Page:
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Maxwell Center (YMCA)
This large institutional structure, rising five stories above an English basement, appears like an office building, and one that stylistically predates its actual years of construction. Above a sandstone base, the first story is faced with bright yellow brick, while the floors above have lighter brick with a modicum of stone trim. The top story has arched windows with Italianate hoods. Above, huge paired brackets with garlands support a ponderous cornice that seems to be a throwback to the Italianate style.
A great deal of conscientious deliberation and planning went into the YMCA. According to Charles Wingerter's History of Greater Wheeling and Vicinity (1912), after raising funds for a new structure, members made “a careful study … of modern Young Men's Christian Association buildings in the large cities and competitive plans were submitted by local architects.” Giesey and Faris were chosen, and they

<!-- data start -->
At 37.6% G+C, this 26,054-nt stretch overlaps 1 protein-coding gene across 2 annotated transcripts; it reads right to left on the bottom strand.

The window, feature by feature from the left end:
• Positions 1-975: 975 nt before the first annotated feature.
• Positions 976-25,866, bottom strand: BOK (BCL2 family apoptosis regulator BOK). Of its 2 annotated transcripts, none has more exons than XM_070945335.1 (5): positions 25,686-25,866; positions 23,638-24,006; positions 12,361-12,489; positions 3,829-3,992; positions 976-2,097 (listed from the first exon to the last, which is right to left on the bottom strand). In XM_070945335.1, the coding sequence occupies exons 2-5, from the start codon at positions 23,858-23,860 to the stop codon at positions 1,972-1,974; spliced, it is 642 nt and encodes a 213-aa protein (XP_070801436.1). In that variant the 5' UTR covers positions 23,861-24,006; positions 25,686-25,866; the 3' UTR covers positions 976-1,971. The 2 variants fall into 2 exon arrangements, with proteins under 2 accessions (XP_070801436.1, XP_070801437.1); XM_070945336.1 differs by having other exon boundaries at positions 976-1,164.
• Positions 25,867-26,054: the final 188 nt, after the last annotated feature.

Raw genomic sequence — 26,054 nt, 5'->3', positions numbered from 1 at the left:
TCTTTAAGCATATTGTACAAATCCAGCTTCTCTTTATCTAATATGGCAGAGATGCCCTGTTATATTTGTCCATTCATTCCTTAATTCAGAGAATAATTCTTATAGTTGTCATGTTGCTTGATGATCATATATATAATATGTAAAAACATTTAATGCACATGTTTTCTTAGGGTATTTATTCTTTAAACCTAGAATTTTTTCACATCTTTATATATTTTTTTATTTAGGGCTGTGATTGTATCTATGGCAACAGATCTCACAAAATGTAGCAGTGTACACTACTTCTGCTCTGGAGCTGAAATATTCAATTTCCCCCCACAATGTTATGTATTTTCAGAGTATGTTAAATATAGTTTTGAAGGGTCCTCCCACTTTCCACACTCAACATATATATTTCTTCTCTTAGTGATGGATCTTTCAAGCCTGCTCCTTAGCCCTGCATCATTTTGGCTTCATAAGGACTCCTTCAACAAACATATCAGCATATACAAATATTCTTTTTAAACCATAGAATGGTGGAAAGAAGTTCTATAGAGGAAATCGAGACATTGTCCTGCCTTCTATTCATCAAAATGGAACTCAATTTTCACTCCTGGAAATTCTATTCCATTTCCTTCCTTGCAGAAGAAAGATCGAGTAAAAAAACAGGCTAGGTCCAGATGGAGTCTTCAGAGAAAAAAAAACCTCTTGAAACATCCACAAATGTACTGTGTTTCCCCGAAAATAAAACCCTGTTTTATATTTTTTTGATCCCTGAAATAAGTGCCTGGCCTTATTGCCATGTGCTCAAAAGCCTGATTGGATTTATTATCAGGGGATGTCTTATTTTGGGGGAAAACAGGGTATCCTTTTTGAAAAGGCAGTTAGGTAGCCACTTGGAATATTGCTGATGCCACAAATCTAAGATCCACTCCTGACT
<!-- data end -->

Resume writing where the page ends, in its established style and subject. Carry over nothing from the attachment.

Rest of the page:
Over the years, the building was remodeled, and eventually a new YMCA erected on adjoining property replaced it. In the late 1990s, the building was beautifully adapted to serve as prime office space, the use its external appearance promised all along.
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